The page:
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10 Weird And Wonderful Animal Monuments

Ben Gazur

As children, many people took a beloved pet into the garden and buried it. Perhaps they erected a small cross made from Popsicle sticks over the grave. However, not all pets have had to make do with such modest, if heartfelt, memorials.

Some monuments put up to ensure that an animal or group of animals is remembered forever have been so large or frankly bizarre that they cannot escape our notice. Here are 10 notable sites of animal remembrance.

10 Monument To Laboratory Mice

Photo credit: Smithsonian Magazine

Science has been driven forward by the efforts of some unlikely characters. Human researchers should not get too proud, though. Many sacrifices in the name of science have been made by rodents.

Lab mice and rats have allowed us to make huge strides in medicine, genetics, and a number of other fields. At one research center in Russia, it was decided that the role of these rodents in our advancement should be marked with a memorial.

At the Institute of Cytology and Genetics in Novosibirsk, you will find a small bronze statue of a mouse. The jolly-looking creature is knitting the double helix of DNA, which lab rodents have done so much to help us unravel.

The sculptor said that the statue “combines both the image of a laboratory mouse and a scientist, because they are connected to each other and serve one cause.” The artist hoped to capture the moment of discovery in the mouse’s expression.[1]

9 Cheese Mite

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It is said that cheese is milk’s leap toward immortality. However, although cheese generally lasts longer than the milk from which it came, cheese is not immune to attack. Bacteria, fungi, and even maggots all like to feast on cheese. So does the cheese mite.[2]

Cheese mites are close relatives of the mites which live on human tissue. They love to eat protein and fat, rich foods, whether that is dead human skin or a rich cheese. Due to their proclivity to poop in the cheese and open holes that let fungi and bacteria in, a colony of cheese mites is generally considered a bad thing. But not always.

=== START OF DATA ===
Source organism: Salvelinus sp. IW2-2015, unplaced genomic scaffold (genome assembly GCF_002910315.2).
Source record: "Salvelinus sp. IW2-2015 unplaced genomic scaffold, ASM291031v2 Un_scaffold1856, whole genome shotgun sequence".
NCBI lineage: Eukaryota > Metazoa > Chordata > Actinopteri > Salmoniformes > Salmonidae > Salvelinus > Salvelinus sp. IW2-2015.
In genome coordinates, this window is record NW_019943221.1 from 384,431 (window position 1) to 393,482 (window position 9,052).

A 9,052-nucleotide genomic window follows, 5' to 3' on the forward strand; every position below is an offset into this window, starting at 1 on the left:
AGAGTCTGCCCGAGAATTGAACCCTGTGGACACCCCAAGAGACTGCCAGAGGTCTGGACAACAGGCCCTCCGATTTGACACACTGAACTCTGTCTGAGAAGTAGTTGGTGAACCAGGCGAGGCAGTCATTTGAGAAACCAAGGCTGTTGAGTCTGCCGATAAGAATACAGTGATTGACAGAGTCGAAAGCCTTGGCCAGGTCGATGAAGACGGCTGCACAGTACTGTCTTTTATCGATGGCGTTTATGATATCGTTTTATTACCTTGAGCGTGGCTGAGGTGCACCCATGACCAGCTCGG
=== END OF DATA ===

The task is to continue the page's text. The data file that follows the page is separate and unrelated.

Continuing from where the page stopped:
Some cheeses are thought to benefit from a mite infestation. One comes from Germany and is called Milbenkase (“Mite Cheese”). The cheese makers of Wurchwitz specifically add mites to their product to help age the cheese.

Up to a year after the mites have been feeding on the now-black cheese, it is eaten by humans—along with the mites living on it. To celebrate the creatures’ role in this culinary delight, the cheese makers have erected a statue to the humble cheese mite.

8 Hi Jolly Camel Corps

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In Arizona, there is a monument to a man known as Hi Jolly and the camels which produced his fame. Hi Jolly (aka Hajj Ali when he moved to America) was hired by the US Army to introduce camels to the United States. It was thought that camels would be ideal beasts of burden in the desert states of the South. In 1856–57, 77 camels were imported to the US to test this theory.[3]

The experiment was something of a fiasco. Horses and mules, the main baggage animals of the army, were terrified of the camels. However, the camels were successful in crossing the desert regions of the Southwest, able to eat the scrub vegetation available.

With the outbreak of the Civil War, the camel corps was disbanded. Many of the camels were set free and became wild herds. None survive now. In fact, the only reminder of this strange camel experiment is a pyramid topped by a camel that marks the last camp of Hi Jolly.

7 The Sacrificed Donkey

In 2017, shareholders of a Chinese zoo decided that they were not getting enough return on their investment. They entered the zoo determined to capture some of the animals and take them outside to sell to anyone who wanted them.

For some reason, they chose a donkey and a goat as the ideal animals with which to raise funds. When security tried to stop them, the shareholders pushed the donkey into an enclosure holding tigers.

A video (which went viral) showed the donkey being mauled and killed by the tigers. The shareholders remarked that at least now they could be spared the expense of buying food for the tigers. The goat was saved from the same fate by other visitors to the zoo.

A statue of the donkey was set up just one month later. An inscription on the side tells us about the donkey’s life. “I was born in the country on the farm. I should have grown up to have children and enjoy life on earth. This monument is calling for justice. I died in vain and should be remembered.”[4]

6 Monkey Massacre Memorial

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At Johns Creek in Georgia, there is a memorial to a dark period in the city’s past. According to local legend, a train crash happened nearby in the early 20th century. This train was carrying the animals for a circus, and a troop of monkeys managed to escape and flee into the woods. The local farmers, unsure exactly what these creatures were, opened fire, and thus, the Monkey Massacre occurred.[5]